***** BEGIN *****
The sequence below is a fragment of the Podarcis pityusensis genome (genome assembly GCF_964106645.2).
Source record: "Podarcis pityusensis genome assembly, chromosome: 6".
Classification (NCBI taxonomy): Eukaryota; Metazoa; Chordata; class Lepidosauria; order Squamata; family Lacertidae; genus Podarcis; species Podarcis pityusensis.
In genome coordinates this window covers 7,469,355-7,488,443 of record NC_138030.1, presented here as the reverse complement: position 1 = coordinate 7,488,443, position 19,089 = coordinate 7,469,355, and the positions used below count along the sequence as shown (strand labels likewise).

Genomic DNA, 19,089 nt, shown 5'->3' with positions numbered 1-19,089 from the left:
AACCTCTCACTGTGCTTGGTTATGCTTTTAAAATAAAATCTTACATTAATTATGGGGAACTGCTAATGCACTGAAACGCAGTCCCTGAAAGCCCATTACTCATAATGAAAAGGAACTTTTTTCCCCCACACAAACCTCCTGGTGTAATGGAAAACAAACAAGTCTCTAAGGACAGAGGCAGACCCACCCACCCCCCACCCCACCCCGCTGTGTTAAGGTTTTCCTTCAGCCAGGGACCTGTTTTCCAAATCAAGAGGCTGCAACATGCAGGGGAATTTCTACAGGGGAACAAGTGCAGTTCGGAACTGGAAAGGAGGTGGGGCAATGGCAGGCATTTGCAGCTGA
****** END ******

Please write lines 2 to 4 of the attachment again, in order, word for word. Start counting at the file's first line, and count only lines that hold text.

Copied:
Source record: "Podarcis pityusensis genome assembly, chromosome: 6".
Classification (NCBI taxonomy): Eukaryota; Metazoa; Chordata; class Lepidosauria; order Squamata; family Lacertidae; genus Podarcis; species Podarcis pityusensis.
In genome coordinates this window covers 7,469,355-7,488,443 of record NC_138030.1, presented here as the reverse complement: position 1 = coordinate 7,488,443, position 19,089 = coordinate 7,469,355, and the positions used below count along the sequence as shown (strand labels likewise).